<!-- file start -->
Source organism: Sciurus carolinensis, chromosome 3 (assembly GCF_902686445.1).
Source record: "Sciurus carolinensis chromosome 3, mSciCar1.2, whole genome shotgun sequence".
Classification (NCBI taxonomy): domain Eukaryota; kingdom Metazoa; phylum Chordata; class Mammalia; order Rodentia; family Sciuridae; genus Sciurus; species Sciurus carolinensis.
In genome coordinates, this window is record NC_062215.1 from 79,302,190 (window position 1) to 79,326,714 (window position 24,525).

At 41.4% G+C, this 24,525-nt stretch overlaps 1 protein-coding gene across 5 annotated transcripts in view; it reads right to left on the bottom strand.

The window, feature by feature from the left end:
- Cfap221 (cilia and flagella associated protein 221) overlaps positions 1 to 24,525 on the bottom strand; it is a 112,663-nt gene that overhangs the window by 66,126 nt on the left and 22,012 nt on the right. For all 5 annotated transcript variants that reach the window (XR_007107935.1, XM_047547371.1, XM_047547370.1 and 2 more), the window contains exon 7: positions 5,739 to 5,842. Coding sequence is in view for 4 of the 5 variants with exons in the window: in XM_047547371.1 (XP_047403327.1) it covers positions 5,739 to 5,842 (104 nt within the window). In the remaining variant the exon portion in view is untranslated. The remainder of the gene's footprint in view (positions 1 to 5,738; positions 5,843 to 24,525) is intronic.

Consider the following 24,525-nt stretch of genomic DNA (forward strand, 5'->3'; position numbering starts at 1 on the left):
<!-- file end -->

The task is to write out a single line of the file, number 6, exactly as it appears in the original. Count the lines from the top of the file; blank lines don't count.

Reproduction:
The window, feature by feature from the left end: